Timidity at Assumption College
Liberal fright and the flight from reason: Catholic college in Massachusetts disinvites scholar after threat of violence from ‘anti-fascist’ group
“I disapprove of what you say, but I will defend to the death your right to say it.”
These words, usually ascribed to Voltaire, but actually written by his biographer, Evelyn Beatrice Hall, are the hallmark of any society claiming to practice freedom of speech. In the case of the United States, which has enshrined free speech in the First Amendment to its Constitution, such words should be sacrosanct.
And yet in the climate of fear and violence in which we currently find ourselves, there are fewer and fewer people willing to stand up for the right of freedom of speech. Take, for instance, the powers that be at Assumption College in Worcester, Mass. After the threat of violence from so-called “anti-fascist” demonstrators, the college disinvited the controversial political scientist, Charles Murray, from speaking on campus last month, citing “alleged safety concerns.” Such concerns arose, no doubt, from the violent protests at Middlebury College earlier this year after Murray had been invited to speak on campus. On that occasion, a college faculty member had been hospitalized.
The president of Middlebury College responded with appropriate robustness to the lawbreakers, taking disciplinary action against 67 students for their alleged involvement in the violent protests. Assumption College’s president showed no such courage. Instead, at the very mention of the threat of violence, the college abandoned its commitment to the First Amendment and to the free speech it enshrines, preferring to kowtow before the storm troopers of political violence.
Bernard Dobski, chairman of Assumption College’s political science department, complained that the college’s decision shows “groups like Antifa that the mere threat of their tactics is enough to cow us into submission.” In other words, the college’s cowardice encourages those who wish to trample free speech under their “anti-fascist” jackboots. Dobski continues:
One might simply note that Murray’s talk at Harvard… was met with protests, but they were peaceful.… If such a high-profile event at the epicenter of the academic world in the middle of Cambridge doesn’t draw the attention of violent protesters, then it is certainly fair to wonder if a similar event at our relatively modest institution, tucked away in the quiet neighborhoods of Worcester, would have drawn the ire and energies of a fractious mob.
Even on the assumption that Dobski’s reading of the situation is correct, his comments miss the most important point. Murray’s right to speak on campus, once he received an official invitation, should have been upheld even if there was a real possibility of violence erupting. Officials at Assumption College should have responded with a dire warning that any students who engaged in violence—or in other activities designed to prevent freedom of speech from occurring—would be expelled.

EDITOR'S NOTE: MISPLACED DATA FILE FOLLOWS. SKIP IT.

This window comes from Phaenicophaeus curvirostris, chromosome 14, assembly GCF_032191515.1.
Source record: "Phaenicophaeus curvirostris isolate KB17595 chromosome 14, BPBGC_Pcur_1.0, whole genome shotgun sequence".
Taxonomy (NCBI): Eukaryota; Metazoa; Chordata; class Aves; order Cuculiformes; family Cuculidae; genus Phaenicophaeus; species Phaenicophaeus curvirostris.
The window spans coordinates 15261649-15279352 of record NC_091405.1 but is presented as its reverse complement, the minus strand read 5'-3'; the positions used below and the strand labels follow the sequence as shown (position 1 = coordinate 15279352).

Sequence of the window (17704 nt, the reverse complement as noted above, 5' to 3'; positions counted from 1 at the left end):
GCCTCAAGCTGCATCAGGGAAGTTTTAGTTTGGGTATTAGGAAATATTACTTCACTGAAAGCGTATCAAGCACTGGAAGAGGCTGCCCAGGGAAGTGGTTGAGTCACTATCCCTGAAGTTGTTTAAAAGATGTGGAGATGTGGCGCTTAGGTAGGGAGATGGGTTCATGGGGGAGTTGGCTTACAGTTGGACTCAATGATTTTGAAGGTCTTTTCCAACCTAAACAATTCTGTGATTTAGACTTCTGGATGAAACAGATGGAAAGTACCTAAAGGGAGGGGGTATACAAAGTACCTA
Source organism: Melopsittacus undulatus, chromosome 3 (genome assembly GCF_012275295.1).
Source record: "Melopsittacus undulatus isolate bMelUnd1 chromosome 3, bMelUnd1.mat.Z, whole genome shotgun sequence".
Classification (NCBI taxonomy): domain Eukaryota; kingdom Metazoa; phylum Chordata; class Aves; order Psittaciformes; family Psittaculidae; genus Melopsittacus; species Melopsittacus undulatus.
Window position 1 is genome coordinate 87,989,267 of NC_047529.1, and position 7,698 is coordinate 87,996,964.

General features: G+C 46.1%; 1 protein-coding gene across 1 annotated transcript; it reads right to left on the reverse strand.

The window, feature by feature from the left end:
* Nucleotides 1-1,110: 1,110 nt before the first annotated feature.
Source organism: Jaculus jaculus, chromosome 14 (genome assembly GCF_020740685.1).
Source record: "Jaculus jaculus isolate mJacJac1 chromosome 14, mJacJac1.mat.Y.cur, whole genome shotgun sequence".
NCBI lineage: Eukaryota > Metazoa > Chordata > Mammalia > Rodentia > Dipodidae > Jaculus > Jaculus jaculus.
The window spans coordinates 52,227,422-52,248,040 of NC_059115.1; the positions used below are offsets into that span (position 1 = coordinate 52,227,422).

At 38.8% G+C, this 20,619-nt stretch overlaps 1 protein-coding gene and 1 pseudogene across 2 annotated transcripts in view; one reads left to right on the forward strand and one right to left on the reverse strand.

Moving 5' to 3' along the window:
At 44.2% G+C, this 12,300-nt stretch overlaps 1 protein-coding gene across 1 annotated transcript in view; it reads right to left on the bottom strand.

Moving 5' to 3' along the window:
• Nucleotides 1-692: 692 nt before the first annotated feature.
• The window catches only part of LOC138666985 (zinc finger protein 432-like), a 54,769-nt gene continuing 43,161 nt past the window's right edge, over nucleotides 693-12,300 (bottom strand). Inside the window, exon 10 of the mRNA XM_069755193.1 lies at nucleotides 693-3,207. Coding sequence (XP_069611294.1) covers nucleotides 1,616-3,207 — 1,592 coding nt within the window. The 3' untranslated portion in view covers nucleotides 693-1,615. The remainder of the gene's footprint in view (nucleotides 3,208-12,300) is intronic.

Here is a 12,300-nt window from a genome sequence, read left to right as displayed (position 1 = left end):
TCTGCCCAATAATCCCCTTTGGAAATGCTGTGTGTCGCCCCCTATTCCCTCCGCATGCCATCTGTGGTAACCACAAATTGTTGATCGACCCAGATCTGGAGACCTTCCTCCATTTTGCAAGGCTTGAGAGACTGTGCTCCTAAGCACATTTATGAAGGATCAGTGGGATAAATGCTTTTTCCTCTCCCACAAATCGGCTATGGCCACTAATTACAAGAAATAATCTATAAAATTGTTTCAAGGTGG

Furthermore, the college should have asked the local police department to enforce the law, as enshrined in the First Amendment, arresting those who used violence on campus to stifle the free exchange of ideas. Assumption College’s failure to make such a courageous stand for freedom of speech has only served to encourage those who preach political violence and bloodshed.
Speaking personally, as a Christian, I find Murray’s political “science” to be suspect scientifically and beyond the pale in terms of morality. Measuring the value of people in terms of their alleged IQ suggests a belief in eugenics and violates the Christian understanding of the dignity of the human person.
Furthermore, his suggestion that African Americans are inferior because of their alleged place on the IQ-tested “bell curve” is objectionable, as is his apparent belief that the Jews are some form of master race because of their alleged superior place on the same bell curve. His views might be objectionable, but that does not take away his right to express them. If his views are alleged to be irrational and immoral, they should be countered with the power of reason and morality; if they are directly contrary to the known truths and moral teachings of our Catholic faith, it would have been better had the college not invited him at all. His views should not be countered with violence or the threat of violence, the latter of which leads to the crushing of dissident opinion in the service of a Nietzschean “will to power.”
Ultimately it doesn’t matter if the violence leads to the tyranny of Hitler’s National Socialism or the tyranny of Stalin’s international socialism. It doesn’t matter from which end of the spectrum the violence comes, not least because both ends meet in the same fascist-anti-fascist place. We might disapprove of what Charles Murray says, but if we don’t defend to the death his right to say it, we might find ourselves defending to the death our right to say anything.
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